The runaway housing boom that delivered windfalls of thousands of pounds to millions of people is poised to end, two of the country's leading housing bodies warned today.
The Council of Mortgage Lenders said house prices would rise by just 3 per cent next year and in 2003, compared with the meteoric 11 per cent it forecasts for this year.
Meanwhile, the organisation that represents surveyors also predicted a slowdown next year, saying that growing fears about the global economy and the mounting toll of job cuts would undermine confidence.
However, the two bodies were quick to stress they did not expect a crash in prices reminiscent of the bust of the early 1990s, which left millions trapped in negative equity.
These are not the first such warnings. Nationwide, the UK's largest building society, last month said prices were rising at an unsustainable rate.
The dilemma for homebuyers is that not only are these warnings repeated month after month but they are accompanied by statistics that should have homeowners dancing in the streets.
The Council of Mortgage Lenders said mortgage lending surged to £15.5bn in July from the previous record of £14.8bn set in June. As a result, the CML has doubled its forecast for house price inflation for this year to 11 per cent from its estimate in April of 5 per cent.
But its director-general, Michael Coogan, is quite clear that this pattern cannot be sustained. "Lending is likely to slow down as we move into next year," he says. "We expect prices to continue rising, but anticipate that the rise will become more sluggish."
The message coming from the Royal Institution of Chartered Surveyors is similar. Ian Perry, a Manchester surveyor and RICS's chief housing spokesman, said there were "real signs" the market had reached a turning point.
"Many chartered surveyors are reporting a levelling off in prices, some even a downturn in inquiries," he said.
However, its monthly report – a document closely read at the Bank of England – indicated another rise in prices in July.
Its survey, which is based on the balance of those reporting rising prices over falling prices, showed a positive balance of 54 per cent, the highest since March 2000. Only 4 per cent said prices had dropped.
The issue for lenders and borrowers – and the Bank of England, when setting interest rates – is to establish what factors are driving this performance and whether they can continue.
Probably the most important factor is the low level of borrowing costs. Following this month's rate cut, mortgage costs hit their lowest levels for more than 40 years. The last time rates were lower was in 1956, when they were cut from 5.98 per cent to 5.32 per cent. At the height of the 1980s boom they breached 14 per cent.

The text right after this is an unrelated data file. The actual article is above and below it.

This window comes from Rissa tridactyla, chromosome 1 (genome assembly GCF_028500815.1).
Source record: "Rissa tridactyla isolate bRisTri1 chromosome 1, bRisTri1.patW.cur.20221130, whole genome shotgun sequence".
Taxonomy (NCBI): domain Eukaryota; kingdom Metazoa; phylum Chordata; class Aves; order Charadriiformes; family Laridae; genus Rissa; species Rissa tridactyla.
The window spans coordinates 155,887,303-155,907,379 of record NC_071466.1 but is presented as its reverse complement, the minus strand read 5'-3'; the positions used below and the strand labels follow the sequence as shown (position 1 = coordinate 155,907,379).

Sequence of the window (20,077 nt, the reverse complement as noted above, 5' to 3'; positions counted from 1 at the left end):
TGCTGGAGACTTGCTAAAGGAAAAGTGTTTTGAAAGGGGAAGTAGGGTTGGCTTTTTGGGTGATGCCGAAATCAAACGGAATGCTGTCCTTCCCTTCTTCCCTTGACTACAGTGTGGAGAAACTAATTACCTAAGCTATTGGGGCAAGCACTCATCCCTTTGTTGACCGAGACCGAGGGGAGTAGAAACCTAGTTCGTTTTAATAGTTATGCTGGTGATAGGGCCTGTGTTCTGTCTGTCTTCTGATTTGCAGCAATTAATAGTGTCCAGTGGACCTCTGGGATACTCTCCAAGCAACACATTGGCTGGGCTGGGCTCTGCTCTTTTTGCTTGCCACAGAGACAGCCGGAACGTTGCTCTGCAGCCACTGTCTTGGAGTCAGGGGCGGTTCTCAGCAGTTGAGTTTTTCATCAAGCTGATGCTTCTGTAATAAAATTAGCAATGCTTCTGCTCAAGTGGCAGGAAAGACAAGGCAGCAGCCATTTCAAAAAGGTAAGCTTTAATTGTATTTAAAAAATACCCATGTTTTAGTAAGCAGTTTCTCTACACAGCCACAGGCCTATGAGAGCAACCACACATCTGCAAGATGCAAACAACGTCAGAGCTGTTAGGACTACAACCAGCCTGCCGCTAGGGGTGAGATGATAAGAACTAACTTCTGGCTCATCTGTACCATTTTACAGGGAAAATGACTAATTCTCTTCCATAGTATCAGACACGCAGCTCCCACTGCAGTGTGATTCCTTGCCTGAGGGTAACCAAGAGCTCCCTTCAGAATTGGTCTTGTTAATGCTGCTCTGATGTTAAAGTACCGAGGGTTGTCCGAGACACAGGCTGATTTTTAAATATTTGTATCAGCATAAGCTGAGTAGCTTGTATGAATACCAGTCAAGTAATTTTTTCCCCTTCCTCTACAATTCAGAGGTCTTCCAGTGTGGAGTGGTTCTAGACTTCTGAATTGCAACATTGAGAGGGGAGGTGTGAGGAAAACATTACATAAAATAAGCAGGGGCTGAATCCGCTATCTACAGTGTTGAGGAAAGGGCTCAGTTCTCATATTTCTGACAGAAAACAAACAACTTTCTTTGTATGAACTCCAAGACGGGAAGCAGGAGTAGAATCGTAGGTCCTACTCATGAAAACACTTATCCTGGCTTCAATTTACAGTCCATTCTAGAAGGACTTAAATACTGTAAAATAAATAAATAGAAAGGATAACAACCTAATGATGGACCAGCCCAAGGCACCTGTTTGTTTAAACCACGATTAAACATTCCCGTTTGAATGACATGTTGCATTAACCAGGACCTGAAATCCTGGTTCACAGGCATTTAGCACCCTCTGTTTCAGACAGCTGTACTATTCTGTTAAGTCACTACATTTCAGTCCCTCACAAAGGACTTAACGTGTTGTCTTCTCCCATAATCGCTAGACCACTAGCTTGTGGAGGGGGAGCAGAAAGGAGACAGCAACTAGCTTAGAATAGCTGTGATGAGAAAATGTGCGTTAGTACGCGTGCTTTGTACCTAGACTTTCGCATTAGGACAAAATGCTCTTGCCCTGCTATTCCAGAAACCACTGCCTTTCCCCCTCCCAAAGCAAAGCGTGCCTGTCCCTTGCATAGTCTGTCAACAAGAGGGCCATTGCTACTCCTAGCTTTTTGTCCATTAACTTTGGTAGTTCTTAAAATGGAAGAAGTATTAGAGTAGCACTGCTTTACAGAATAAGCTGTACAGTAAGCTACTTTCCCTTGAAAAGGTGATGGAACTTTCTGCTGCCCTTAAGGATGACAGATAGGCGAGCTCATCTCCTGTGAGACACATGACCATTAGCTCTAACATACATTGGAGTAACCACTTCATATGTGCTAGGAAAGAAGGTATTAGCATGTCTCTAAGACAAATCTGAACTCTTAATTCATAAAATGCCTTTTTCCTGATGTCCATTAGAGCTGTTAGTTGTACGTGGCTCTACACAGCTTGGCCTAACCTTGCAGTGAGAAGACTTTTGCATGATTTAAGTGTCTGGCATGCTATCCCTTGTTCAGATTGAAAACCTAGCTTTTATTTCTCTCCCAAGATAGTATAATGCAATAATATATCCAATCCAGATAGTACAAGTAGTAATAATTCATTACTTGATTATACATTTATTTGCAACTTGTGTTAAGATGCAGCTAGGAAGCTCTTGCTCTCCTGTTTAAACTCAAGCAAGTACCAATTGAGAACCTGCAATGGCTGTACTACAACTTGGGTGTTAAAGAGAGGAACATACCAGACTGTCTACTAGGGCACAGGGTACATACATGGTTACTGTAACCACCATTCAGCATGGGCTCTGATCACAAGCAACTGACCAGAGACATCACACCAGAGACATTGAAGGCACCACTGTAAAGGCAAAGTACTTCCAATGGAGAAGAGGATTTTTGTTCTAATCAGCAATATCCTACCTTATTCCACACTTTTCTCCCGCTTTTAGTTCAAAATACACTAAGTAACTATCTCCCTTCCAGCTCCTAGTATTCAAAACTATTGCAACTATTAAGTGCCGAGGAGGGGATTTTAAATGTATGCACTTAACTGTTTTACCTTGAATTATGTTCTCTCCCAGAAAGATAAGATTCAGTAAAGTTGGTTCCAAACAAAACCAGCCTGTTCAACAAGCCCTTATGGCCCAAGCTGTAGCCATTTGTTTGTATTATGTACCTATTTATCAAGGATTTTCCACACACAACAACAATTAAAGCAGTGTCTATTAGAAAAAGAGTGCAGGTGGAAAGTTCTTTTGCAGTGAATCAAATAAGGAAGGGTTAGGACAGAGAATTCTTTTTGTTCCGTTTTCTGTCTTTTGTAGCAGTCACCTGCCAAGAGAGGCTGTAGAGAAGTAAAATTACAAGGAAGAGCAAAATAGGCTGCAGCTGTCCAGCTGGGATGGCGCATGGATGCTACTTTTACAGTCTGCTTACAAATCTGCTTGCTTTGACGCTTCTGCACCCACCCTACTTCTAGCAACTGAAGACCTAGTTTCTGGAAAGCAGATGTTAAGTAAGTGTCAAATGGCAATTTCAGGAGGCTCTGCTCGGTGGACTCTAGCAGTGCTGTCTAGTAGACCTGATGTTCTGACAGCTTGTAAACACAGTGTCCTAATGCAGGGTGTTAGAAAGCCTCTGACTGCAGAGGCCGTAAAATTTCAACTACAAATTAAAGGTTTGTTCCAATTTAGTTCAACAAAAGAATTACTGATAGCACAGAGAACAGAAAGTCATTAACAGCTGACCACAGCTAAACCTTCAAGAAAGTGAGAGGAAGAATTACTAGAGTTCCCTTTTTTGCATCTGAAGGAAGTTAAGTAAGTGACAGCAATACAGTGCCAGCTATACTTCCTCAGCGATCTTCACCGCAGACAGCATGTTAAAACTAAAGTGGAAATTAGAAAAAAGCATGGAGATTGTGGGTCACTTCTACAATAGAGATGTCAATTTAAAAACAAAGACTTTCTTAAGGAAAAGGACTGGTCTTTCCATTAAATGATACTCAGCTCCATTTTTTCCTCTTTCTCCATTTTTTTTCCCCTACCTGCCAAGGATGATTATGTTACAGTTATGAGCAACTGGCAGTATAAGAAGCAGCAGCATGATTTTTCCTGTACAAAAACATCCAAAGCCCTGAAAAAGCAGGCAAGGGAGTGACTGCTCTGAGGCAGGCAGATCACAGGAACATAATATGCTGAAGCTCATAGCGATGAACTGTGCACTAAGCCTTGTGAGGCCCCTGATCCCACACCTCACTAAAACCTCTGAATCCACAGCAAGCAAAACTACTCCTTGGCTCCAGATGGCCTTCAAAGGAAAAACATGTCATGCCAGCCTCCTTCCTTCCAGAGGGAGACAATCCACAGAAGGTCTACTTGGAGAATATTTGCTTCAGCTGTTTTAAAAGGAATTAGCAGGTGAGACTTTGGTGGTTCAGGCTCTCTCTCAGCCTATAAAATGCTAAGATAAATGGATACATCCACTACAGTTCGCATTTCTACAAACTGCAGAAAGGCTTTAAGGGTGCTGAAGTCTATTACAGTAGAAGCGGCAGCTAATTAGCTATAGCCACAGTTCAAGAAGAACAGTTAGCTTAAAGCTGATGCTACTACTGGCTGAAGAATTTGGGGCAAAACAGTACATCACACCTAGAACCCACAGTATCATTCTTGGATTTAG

This has made houses more affordable, despite the rise in the capital values. At the same time, wages have been growing at a robust pace averaging over 4 per cent for the past few years.
This has allowed people to budget for higher mortgage payments. It has also translated into the lowest level of repossessions and mortgage arrears for 12 years. The other benefit of a strong labour market is that a record number of people are in work, meaning that demand for housing is likely to rise.
There is also a shortage of housing, with 40,000 more new households created every year than homes built.
Richard Donnell, head of residential research at the estate agent Savills, said there was a "massive mismatch" between employment growth and housing stock across the UK.
"That will continue to get worse as developers are beaten off greenfield land by planners," he said.
So why do people forecast a slowdown? The simple answer is a worldwide slowdown in growth that has been underway since January.
This must affect house prices as people are laid off, budgets are cut and bonuses fall. More than 350,000 job cuts have been announced in recent months as companies around the world have wrestled with slowing growth and plunging demand.
In the UK GDP growth has fallen from 0.9 per cent towards the end of last year to 0.3 per cent in the second quarter of this year.
Mr Perry said that, although the market had been sustained by the surprise cut in rates three weeks ago, higher prices, coupled with the fear of redundancy, might make buyers think again. "Recession in manufacturing is now a fact and the service sector showed signs of following," he said. "This is bound to be reflected in the housing market."
The CML believes this is what will lead to its forecast for two years of 3 per cent growth.
Alex Bannister, chief economist at Nationwide, said this was "pessimistic". The society is expected to raise its forecast for this year from 7 per cent to over 10 per cent.
Looking forward he stuck by his view that this was unsustainable. "It is unlikely that income growth will be maintained at current levels," he said. Bonus payments are likely to come in lower next year. "But that won't dissipate into households' incomes immediately," he said. "It takes time for people to look at their finances like that."
However, he concedes that there might be one-off monthly price falls as there were last year when the market ran out of steam and at the height of the 1997/98 global financial crisis.
The area where there is most concern is London where, on a different measure of affordability, the ratio of house prices to household incomes is almost as stretched as it was at the peak of the boom of the late 1980s.
An economists' firm, Cambridge Econometrics, last week warned of a "correction" in prices as the market returned to its long-term trend. This would particularly threaten first-time buyers, who have the greatest exposure to debt.Reuse content